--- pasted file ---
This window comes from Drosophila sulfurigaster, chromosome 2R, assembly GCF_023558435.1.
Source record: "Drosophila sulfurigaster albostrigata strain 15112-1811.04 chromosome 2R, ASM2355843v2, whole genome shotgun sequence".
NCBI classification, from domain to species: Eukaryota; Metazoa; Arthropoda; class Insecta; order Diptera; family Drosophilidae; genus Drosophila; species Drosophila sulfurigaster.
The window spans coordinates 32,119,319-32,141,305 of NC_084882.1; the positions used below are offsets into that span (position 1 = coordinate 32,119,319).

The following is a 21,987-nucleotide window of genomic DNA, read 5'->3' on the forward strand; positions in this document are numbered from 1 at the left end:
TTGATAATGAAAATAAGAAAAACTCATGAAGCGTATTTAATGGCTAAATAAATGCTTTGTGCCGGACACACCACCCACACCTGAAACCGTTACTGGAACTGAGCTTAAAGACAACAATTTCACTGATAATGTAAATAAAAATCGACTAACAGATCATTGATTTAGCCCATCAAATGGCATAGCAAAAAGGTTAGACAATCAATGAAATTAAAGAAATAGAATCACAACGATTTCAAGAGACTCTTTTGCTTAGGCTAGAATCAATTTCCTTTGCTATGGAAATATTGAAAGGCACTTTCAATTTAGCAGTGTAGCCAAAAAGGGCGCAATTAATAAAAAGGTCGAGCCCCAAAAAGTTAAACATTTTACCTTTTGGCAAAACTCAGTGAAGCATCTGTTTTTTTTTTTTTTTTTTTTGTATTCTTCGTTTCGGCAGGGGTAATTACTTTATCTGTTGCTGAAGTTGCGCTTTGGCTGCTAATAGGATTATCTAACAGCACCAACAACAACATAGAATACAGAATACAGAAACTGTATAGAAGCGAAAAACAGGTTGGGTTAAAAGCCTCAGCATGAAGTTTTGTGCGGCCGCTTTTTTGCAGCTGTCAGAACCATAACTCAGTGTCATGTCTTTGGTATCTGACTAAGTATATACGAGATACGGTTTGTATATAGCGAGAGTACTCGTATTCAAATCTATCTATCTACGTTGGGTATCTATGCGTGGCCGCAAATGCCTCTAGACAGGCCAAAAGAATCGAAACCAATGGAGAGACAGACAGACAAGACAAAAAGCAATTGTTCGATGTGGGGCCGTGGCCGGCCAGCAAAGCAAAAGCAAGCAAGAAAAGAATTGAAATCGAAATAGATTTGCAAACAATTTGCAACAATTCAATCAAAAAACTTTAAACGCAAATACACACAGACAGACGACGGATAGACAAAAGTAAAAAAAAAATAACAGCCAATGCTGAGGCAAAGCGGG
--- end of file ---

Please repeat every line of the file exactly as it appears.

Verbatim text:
This window comes from Drosophila sulfurigaster, chromosome 2R, assembly GCF_023558435.1.
Source record: "Drosophila sulfurigaster albostrigata strain 15112-1811.04 chromosome 2R, ASM2355843v2, whole genome shotgun sequence".
NCBI classification, from domain to species: Eukaryota; Metazoa; Arthropoda; class Insecta; order Diptera; family Drosophilidae; genus Drosophila; species Drosophila sulfurigaster.
The window spans coordinates 32,119,319-32,141,305 of NC_084882.1; the positions used below are offsets into that span (position 1 = coordinate 32,119,319).

The following is a 21,987-nucleotide window of genomic DNA, read 5'->3' on the forward strand; positions in this document are numbered from 1 at the left end:
TTGATAATGAAAATAAGAAAAACTCATGAAGCGTATTTAATGGCTAAATAAATGCTTTGTGCCGGACACACCACCCACACCTGAAACCGTTACTGGAACTGAGCTTAAAGACAACAATTTCACTGATAATGTAAATAAAAATCGACTAACAGATCATTGATTTAGCCCATCAAATGGCATAGCAAAAAGGTTAGACAATCAATGAAATTAAAGAAATAGAATCACAACGATTTCAAGAGACTCTTTTGCTTAGGCTAGAATCAATTTCCTTTGCTATGGAAATATTGAAAGGCACTTTCAATTTAGCAGTGTAGCCAAAAAGGGCGCAATTAATAAAAAGGTCGAGCCCCAAAAAGTTAAACATTTTACCTTTTGGCAAAACTCAGTGAAGCATCTGTTTTTTTTTTTTTTTTTTTTGTATTCTTCGTTTCGGCAGGGGTAATTACTTTATCTGTTGCTGAAGTTGCGCTTTGGCTGCTAATAGGATTATCTAACAGCACCAACAACAACATAGAATACAGAATACAGAAACTGTATAGAAGCGAAAAACAGGTTGGGTTAAAAGCCTCAGCATGAAGTTTTGTGCGGCCGCTTTTTTGCAGCTGTCAGAACCATAACTCAGTGTCATGTCTTTGGTATCTGACTAAGTATATACGAGATACGGTTTGTATATAGCGAGAGTACTCGTATTCAAATCTATCTATCTACGTTGGGTATCTATGCGTGGCCGCAAATGCCTCTAGACAGGCCAAAAGAATCGAAACCAATGGAGAGACAGACAGACAAGACAAAAAGCAATTGTTCGATGTGGGGCCGTGGCCGGCCAGCAAAGCAAAAGCAAGCAAGAAAAGAATTGAAATCGAAATAGATTTGCAAACAATTTGCAACAATTCAATCAAAAAACTTTAAACGCAAATACACACAGACAGACGACGGATAGACAAAAGTAAAAAAAAAATAACAGCCAATGCTGAGGCAAAGCGGG